According to the National Health Care Anti-Fraud Association, $3.6 trillion – or roughly $11,000 per person – was spent in the U.S. in 2018 on healthcare services. Up to 10 percent of U.S. healthcare claims are fraudulent, totaling an estimated $240 billion. Estimates are that only 5-10 percent of healthcare fraud, waste and abuse (FWA) is intercepted.

No discussion about healthcare can overlook the fact that trillions of dollars of valuable treatments and medications save lives every day. But in such a large industry, it’s reasonable to expect there will be those who take advantage. Beth Griffin, Mastercard’s Vice President, Healthcare, Product Development and Innovation, noted in a recent PYMNTS interview about healthcare fraud that a staggering amount of that money is buying nothing at all. Instead, she noted, about $240 billion is going out the door to fraud, waste and abuse (FWA).

Mastercard is no stranger to healthcare; they’ve been a leader in the payments side of the business for over 20 years. But when they started looking more closely at healthcare, they recognized a strong need for Mastercard’s innovative artificial intelligence (AI) for fraud prevention.

“We store 18 petabytes of sensitive data – there are just huge amounts of data that we’re dealing with every day,” she said. “And we detect and defend against attacks on our network all day, every day. So as we looked for areas to focus on in healthcare, fraud, waste and abuse are areas where we have some really strong competencies, especially around using predictive analytics,” Griffin said, noting Mastercard’s 2017 acquisition of AI firm Brighterion.

Closing the gaps to healthcare fraud

Healthcare billings and claims are extremely complex, and open opportunities for fraudulent activities, Griffin said. A provider sends a claim file to the insurance company payer who edits and adjudicates the claim, then sends the file and payment back to the provider.

A Special Investigations Unit (SIU) reviews the file to look for fraudulent or suspicious activities after the payment is made. These highly skilled investigators are looking for unusual charges, wasteful practices, more expensive procedure codes, excess numbers of claims by one provider and more. Sometimes they uncover complex schemes that involve a number of providers, in which case it can take years to put a case together.

Trying to recover the money paid is a Herculean task, usually resulting in only a five to 10 percent reimbursement.

Complementing healthcare payments with AI

The Mastercard team decided to leverage its advanced AI to secure healthcare payments. Its workflow moves smoothly for legitimate interactions while locking out  bad ones. Just as Mastercard AI is trained for the payments industry, it can also be trained on historical healthcare data to prevent FWA, Griffin says.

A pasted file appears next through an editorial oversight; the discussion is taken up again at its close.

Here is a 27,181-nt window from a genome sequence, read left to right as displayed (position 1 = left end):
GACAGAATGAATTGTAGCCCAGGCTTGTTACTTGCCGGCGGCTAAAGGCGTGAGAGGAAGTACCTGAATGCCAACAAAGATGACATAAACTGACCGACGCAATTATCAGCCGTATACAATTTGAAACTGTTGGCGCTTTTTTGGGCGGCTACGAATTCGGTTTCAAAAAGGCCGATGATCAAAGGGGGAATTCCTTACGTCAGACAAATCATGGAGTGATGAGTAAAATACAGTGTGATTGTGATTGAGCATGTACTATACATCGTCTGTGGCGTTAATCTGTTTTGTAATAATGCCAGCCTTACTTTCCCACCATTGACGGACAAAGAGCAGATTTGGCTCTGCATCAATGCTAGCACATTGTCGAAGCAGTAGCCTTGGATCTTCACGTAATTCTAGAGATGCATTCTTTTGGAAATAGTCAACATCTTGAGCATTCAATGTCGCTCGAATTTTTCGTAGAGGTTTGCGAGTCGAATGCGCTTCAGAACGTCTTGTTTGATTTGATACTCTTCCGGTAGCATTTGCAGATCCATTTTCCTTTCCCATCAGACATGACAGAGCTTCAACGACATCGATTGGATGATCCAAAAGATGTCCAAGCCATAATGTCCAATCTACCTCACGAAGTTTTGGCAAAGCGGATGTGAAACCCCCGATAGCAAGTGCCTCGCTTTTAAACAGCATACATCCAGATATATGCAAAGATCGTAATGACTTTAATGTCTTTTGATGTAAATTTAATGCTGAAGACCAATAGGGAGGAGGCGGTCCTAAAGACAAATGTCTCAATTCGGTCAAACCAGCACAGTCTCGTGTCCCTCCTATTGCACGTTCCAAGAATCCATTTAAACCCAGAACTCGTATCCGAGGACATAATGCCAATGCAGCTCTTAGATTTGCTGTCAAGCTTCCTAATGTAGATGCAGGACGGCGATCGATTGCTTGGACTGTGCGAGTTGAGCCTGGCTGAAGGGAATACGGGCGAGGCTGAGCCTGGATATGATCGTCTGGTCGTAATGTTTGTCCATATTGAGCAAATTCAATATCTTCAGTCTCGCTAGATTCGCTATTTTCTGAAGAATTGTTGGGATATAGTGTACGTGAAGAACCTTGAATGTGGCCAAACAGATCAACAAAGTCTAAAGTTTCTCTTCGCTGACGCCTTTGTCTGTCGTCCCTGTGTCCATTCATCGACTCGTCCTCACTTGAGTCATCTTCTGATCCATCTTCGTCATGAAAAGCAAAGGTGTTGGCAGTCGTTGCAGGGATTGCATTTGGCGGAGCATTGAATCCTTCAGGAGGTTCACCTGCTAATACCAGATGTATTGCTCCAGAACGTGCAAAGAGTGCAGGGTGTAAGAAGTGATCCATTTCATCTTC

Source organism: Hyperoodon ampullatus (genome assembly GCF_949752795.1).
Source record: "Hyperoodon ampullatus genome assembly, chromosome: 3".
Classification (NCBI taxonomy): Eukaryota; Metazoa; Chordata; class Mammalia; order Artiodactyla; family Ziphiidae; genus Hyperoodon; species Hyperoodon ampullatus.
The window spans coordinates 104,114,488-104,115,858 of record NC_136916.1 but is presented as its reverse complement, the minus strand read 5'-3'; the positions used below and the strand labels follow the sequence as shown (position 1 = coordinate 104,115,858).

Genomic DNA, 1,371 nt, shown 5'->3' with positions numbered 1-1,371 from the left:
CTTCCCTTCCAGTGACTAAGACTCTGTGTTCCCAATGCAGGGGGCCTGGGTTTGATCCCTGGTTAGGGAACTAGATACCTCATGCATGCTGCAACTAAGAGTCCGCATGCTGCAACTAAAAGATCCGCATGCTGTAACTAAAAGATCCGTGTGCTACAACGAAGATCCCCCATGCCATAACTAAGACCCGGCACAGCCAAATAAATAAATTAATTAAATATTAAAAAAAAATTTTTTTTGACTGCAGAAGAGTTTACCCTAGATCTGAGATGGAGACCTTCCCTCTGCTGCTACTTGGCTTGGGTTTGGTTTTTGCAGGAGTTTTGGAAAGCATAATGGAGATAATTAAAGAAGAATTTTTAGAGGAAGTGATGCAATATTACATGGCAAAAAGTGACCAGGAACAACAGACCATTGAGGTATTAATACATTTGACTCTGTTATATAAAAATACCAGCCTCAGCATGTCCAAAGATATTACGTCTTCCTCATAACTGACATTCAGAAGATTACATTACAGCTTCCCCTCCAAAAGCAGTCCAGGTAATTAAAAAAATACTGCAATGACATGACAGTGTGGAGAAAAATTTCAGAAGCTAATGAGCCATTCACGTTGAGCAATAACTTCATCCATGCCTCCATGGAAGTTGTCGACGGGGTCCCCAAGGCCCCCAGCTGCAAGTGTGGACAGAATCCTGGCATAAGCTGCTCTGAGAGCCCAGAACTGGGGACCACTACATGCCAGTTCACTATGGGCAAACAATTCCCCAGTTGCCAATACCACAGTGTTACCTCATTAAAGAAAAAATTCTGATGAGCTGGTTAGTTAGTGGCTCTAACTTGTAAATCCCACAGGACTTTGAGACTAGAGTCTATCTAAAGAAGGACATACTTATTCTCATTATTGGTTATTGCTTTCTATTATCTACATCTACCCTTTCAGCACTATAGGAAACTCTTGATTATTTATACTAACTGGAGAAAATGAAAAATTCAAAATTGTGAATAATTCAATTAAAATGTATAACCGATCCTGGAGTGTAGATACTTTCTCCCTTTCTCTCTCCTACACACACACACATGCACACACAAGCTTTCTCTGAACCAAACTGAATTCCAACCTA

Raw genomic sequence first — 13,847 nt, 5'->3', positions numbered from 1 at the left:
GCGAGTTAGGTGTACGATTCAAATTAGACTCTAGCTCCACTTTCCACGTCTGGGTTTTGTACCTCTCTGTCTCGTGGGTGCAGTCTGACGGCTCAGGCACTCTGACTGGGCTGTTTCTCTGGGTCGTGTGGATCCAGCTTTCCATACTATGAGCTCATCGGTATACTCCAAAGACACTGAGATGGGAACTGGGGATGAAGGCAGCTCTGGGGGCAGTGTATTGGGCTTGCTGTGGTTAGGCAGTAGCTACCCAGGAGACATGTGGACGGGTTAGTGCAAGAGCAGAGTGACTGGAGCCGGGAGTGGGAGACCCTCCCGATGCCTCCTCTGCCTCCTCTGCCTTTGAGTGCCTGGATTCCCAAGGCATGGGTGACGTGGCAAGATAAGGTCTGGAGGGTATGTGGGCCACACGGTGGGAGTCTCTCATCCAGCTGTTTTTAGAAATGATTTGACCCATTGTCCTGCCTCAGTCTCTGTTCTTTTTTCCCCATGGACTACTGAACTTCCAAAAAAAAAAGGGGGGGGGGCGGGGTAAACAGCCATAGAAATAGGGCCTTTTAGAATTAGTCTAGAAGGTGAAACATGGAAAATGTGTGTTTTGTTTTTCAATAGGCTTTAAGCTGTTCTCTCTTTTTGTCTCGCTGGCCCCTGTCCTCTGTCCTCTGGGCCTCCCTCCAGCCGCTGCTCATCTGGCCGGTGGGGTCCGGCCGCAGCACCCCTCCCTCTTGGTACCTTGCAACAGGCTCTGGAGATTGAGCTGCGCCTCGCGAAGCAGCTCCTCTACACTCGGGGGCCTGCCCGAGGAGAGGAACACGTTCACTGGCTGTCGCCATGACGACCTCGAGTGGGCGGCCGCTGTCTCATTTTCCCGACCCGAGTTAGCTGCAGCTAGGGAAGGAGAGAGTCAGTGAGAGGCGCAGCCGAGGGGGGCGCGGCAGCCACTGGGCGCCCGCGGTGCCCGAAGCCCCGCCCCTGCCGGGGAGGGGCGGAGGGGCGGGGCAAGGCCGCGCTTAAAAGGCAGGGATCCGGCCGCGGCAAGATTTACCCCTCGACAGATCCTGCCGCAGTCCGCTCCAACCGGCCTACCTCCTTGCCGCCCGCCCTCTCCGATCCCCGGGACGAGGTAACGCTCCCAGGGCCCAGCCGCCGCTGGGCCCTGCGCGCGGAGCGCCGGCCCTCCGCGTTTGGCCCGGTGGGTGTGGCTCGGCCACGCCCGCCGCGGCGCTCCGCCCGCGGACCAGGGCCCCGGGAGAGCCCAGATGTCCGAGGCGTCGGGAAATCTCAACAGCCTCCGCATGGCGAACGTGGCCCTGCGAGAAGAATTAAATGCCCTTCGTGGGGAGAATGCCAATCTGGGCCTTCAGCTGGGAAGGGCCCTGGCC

“We take those trained models that know how to detect fraud and include some third-party sources, such as exclusion lists that give the names of providers that aren’t supposed to practice medicine anymore,” she said.

Early trials proved that using AI in the claims process helped SIUs become more operationally efficient. Current efficiencies show a reduction in false positives by 10 to 20 times, enabling investigators to focus on actual fraud cases.

“So, we’re stopping the fraud in its tracks or we’re pending those claims to take a closer look at them. And we’re allowing the investigative units to get those alerts that provide them with highly suspicious activity so they’re not wasting time.”

Early results in fraud, waste and abuse prevention

An early result surprised the Mastercard team while they were training models for a new deployment, confirming the platform’s self-learning was spot on.

Upon upload, the system immediately flagged a treatment for a patient receiving genetic and molecular testing. “This was a woman who was a cancer patient and had gone through the typical testing and activities, and was ultimately at hospice. She was end of life state, but it was at that point that the providers started to put through genetic and molecular test billings,” Griffin said, noting this testing would have been done early on in the diagnosis to help determine treatment.

“It was totally out of place,” Griffin said. “The fact that the technology was able to pick up the time frame, the dollar amounts, the kind of procedures that should have been processed, and we didn’t even feed it any data to learn that, I was really excited to see.”

With an estimated $240 billion of healthcare costs attributed to FWA, it’s easy to see how important intervention is to controlling costs. Healthcare providers, insurers and most of all patients deserve to know the system is serving those who need it. By tapping into its advanced AI solutions, Mastercard is gearing up to transform that system.

Learn more about Mastercard Healthcare Solutions and its use of advanced AI to combat healthcare fraud, waste and abuse.